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Old Wednesday 17th October 2018, 14:16   #1368
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I thought you might be interested in this: https://medicalexpress.com/news/2018...ers-radar.html
It takes me to the home page.

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Makes you wonder about the children of fishermen constantly exposed to radar--and of course Wi-Fi uses the same frequency though at lower power.
Nevertheless I live in the Basque Country, in the Northern coast of Spain. There are plenty of fishermen along the coast, suffice to say that some really big fishing companies are nearby. No effects reported ever.

And that's one of my points. No harm from radar.

No, radar doesn't use the same frequencies as WiFi except for meterorological radar. Merchant shipping, trawlers and recreative boats use 10 GHz if I am not wrong. But I am sure it's not 5 GHz.
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Old Wednesday 17th October 2018, 17:36   #1369
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. . .It's unfortunate that there are so many things people say they "cannot live" without: air conditioning, wireless communications, private transport when public transport is available (and reasonably priced) air travel, etc.. . .
Ah, yes, the dogs, bless their hearts. This gets more comical by the minute. . ..
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Old Thursday 18th October 2018, 13:25   #1370
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@ Borjam I don't think you would know what the effects on fishermen are from radar--who would report if their children had mutations in their DNA? Not the press, certainly. Here is the link again: https://www.medicalexpress.com/news/...ers-radar.html
In case that only gets you to the home page again, the study is called "Typical mutations in children of soldiers at radar installations" so you should find it using the search on their site.

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Old Thursday 18th October 2018, 16:08   #1371
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@ Borjam I don't think you would know what the effects on fishermen are from radar--who would report if their children had mutations in their DNA? Not the press, certainly. Here is the link again: https://www.medicalexpress.com/news/...ers-radar.html
In case that only gets you to the home page again, the study is called "Typical mutations in children of soldiers at radar installations" so you should find it using the search on their site.
Sorry to destroy your great headline, but this is what the article says.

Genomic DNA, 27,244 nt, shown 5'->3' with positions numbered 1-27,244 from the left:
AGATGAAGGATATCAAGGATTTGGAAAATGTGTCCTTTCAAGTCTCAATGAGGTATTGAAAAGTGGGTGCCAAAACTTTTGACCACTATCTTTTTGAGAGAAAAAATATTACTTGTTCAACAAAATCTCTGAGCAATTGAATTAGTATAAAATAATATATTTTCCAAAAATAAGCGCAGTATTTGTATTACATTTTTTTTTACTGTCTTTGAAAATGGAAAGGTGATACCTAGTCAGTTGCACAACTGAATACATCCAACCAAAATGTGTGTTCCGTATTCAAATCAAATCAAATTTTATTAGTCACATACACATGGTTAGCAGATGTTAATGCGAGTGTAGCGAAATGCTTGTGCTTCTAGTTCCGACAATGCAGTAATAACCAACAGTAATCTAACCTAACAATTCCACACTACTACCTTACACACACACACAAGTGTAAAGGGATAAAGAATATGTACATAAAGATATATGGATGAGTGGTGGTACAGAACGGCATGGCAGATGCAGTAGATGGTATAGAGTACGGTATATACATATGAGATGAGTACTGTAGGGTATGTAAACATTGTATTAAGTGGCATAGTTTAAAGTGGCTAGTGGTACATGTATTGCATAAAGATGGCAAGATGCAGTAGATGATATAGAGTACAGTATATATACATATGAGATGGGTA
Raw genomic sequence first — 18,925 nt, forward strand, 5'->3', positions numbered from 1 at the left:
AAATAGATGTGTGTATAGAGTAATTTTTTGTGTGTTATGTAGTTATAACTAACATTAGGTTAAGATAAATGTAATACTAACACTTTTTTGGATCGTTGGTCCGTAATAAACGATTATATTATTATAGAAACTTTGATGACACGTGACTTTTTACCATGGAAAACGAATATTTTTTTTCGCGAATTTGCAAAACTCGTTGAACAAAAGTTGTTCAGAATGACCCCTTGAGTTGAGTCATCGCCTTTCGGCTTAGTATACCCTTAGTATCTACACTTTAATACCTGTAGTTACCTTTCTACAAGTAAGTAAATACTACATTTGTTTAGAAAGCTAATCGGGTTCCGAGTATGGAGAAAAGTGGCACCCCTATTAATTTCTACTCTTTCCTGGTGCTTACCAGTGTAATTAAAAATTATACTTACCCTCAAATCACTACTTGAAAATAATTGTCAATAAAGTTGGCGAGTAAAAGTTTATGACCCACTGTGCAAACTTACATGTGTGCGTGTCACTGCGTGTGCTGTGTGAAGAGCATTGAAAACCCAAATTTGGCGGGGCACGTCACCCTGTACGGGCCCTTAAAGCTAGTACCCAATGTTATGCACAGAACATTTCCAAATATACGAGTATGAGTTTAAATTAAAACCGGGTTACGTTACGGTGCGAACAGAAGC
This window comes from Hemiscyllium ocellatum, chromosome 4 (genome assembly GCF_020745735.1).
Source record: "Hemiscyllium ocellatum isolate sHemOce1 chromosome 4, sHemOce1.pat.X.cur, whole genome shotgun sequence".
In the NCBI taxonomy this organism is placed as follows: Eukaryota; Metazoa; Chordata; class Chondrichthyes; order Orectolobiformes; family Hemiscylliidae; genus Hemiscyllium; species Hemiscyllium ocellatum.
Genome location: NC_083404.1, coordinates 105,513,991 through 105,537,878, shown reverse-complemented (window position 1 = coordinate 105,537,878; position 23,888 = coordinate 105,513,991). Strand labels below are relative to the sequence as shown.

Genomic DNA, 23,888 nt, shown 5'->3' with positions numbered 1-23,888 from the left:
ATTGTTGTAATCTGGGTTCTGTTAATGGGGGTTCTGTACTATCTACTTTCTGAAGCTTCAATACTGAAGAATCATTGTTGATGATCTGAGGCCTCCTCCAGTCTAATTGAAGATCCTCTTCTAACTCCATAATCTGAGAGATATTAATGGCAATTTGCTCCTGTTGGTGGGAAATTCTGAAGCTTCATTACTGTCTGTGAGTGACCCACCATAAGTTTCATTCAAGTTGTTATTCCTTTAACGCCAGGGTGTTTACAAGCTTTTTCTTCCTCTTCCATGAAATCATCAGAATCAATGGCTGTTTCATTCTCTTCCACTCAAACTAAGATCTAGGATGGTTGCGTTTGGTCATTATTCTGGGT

"Until the 1980s, military radar systems were often inadequately shielded against radiation emitted by radar amplifier tubes. Such rays can cause radiation damage to service and maintenance personnel. The Association for the Support of Persons Harmed by Radar Beams is a group of affected people. In 2003, a commission of experts made recommendations on compensatory payments. Since some children of former radar installation soldiers suffer from physical disabilities attributed to the radiation exposure of their fathers, their offspring are now in the spotlight. Whether radiation led to genotype damage in these children is debated."

And what it might be, this radiation? "radiation emitted by radar amplifier tubes" is X-Ray, ionizing radiation.

To elaborate a bit more. A radar, like any radio transmitter, is designed so that the intended radiation, in this case microwaves, is transmited through the antenna instead of wasting it by radiating from the internal components. The radiation emitted by the tubes themselves is a undesirable byproduct. And unless the mainteinance personnel followed very strict protection protocols they were exposed to harmful ionizing radiation which can affect their offspring because it can damage reproductive cells.

A friend of mine did his military service at a military radar station in the Canary Islands, and he asked my why they had to use a lead lined apron when they entered the housing. Because of X-Ray of course. And it's not dangerous, but outright harmful beyond question.

In the 70's X-Rays were handled with a lot of contempt. I remember my doctor, when I was 6 or so, who had a live X-Ray imaging machine. It didn't shoot a quick photograph, but the screen was a live image and, of course, you were receiving a lot of radiation while he looked. He wore a protective apron and gloves but as far as I remember he didn't have any head protection at all.

You have a complete explanation here.

https://inis.iaea.org/collection/NCL...6/39016846.pdf

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Old Friday 19th October 2018, 13:55   #1372